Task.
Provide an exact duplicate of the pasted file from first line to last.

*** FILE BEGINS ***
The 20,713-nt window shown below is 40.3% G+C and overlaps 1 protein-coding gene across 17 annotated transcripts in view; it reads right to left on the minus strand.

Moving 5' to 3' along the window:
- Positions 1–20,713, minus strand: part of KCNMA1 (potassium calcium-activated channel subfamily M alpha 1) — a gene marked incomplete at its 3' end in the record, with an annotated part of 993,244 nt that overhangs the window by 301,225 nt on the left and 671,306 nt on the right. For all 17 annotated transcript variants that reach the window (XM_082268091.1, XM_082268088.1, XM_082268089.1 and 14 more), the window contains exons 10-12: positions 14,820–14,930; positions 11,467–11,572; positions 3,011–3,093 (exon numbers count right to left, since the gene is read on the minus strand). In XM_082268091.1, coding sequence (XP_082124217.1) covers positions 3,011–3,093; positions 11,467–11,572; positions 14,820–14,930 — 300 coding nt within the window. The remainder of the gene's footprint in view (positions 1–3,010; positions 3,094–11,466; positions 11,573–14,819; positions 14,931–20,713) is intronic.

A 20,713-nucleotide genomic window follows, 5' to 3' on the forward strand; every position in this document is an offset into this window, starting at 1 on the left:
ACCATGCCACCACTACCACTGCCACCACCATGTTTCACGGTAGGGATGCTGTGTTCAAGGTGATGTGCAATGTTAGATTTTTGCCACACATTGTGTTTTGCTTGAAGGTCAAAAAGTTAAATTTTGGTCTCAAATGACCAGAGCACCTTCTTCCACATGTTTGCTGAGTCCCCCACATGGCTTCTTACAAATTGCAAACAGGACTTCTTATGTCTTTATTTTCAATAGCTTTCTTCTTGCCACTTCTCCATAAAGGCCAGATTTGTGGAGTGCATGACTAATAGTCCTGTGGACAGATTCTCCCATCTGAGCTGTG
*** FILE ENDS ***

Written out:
The 20,713-nt window shown below is 40.3% G+C and overlaps 1 protein-coding gene across 17 annotated transcripts in view; it reads right to left on the minus strand.

Moving 5' to 3' along the window:
- Positions 1–20,713, minus strand: part of KCNMA1 (potassium calcium-activated channel subfamily M alpha 1) — a gene marked incomplete at its 3' end in the record, with an annotated part of 993,244 nt that overhangs the window by 301,225 nt on the left and 671,306 nt on the right. For all 17 annotated transcript variants that reach the window (XM_082268091.1, XM_082268088.1, XM_082268089.1 and 14 more), the window contains exons 10-12: positions 14,820–14,930; positions 11,467–11,572; positions 3,011–3,093 (exon numbers count right to left, since the gene is read on the minus strand). In XM_082268091.1, coding sequence (XP_082124217.1) covers positions 3,011–3,093; positions 11,467–11,572; positions 14,820–14,930 — 300 coding nt within the window. The remainder of the gene's footprint in view (positions 1–3,010; positions 3,094–11,466; positions 11,573–14,819; positions 14,931–20,713) is intronic.

A 20,713-nucleotide genomic window follows, 5' to 3' on the forward strand; every position in this document is an offset into this window, starting at 1 on the left:
ACCATGCCACCACTACCACTGCCACCACCATGTTTCACGGTAGGGATGCTGTGTTCAAGGTGATGTGCAATGTTAGATTTTTGCCACACATTGTGTTTTGCTTGAAGGTCAAAAAGTTAAATTTTGGTCTCAAATGACCAGAGCACCTTCTTCCACATGTTTGCTGAGTCCCCCACATGGCTTCTTACAAATTGCAAACAGGACTTCTTATGTCTTTATTTTCAATAGCTTTCTTCTTGCCACTTCTCCATAAAGGCCAGATTTGTGGAGTGCATGACTAATAGTCCTGTGGACAGATTCTCCCATCTGAGCTGTG